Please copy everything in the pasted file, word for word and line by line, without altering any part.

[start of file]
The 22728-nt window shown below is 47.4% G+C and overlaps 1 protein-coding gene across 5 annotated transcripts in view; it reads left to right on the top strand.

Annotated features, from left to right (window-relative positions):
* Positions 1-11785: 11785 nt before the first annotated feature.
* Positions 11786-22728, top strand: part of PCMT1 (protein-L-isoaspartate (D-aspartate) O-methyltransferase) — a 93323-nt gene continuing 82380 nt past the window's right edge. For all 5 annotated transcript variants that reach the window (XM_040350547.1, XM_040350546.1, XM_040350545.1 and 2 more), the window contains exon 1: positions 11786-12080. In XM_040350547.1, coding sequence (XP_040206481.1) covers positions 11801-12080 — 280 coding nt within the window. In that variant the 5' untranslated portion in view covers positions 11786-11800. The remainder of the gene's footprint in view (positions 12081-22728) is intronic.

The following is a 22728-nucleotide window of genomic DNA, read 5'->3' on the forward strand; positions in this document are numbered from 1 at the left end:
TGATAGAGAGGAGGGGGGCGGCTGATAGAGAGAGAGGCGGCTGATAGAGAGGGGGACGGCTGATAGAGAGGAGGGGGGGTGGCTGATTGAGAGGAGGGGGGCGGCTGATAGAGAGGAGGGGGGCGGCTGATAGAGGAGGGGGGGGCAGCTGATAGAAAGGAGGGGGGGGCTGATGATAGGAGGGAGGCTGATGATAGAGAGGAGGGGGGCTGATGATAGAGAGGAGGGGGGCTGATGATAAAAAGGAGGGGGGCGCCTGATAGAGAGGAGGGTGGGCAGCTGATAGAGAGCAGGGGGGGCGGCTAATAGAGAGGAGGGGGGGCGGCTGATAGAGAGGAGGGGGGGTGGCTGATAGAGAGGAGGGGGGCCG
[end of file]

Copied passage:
The 22728-nt window shown below is 47.4% G+C and overlaps 1 protein-coding gene across 5 annotated transcripts in view; it reads left to right on the top strand.

Annotated features, from left to right (window-relative positions):
* Positions 1-11785: 11785 nt before the first annotated feature.
* Positions 11786-22728, top strand: part of PCMT1 (protein-L-isoaspartate (D-aspartate) O-methyltransferase) — a 93323-nt gene continuing 82380 nt past the window's right edge. For all 5 annotated transcript variants that reach the window (XM_040350547.1, XM_040350546.1, XM_040350545.1 and 2 more), the window contains exon 1: positions 11786-12080. In XM_040350547.1, coding sequence (XP_040206481.1) covers positions 11801-12080 — 280 coding nt within the window. In that variant the 5' untranslated portion in view covers positions 11786-11800. The remainder of the gene's footprint in view (positions 12081-22728) is intronic.

The following is a 22728-nucleotide window of genomic DNA, read 5'->3' on the forward strand; positions in this document are numbered from 1 at the left end:
TGATAGAGAGGAGGGGGGCGGCTGATAGAGAGAGAGGCGGCTGATAGAGAGGGGGACGGCTGATAGAGAGGAGGGGGGGTGGCTGATTGAGAGGAGGGGGGCGGCTGATAGAGAGGAGGGGGGCGGCTGATAGAGGAGGGGGGGGCAGCTGATAGAAAGGAGGGGGGGGCTGATGATAGGAGGGAGGCTGATGATAGAGAGGAGGGGGGCTGATGATAGAGAGGAGGGGGGCTGATGATAAAAAGGAGGGGGGCGCCTGATAGAGAGGAGGGTGGGCAGCTGATAGAGAGCAGGGGGGGCGGCTAATAGAGAGGAGGGGGGGCGGCTGATAGAGAGGAGGGGGGGTGGCTGATAGAGAGGAGGGGGGCCG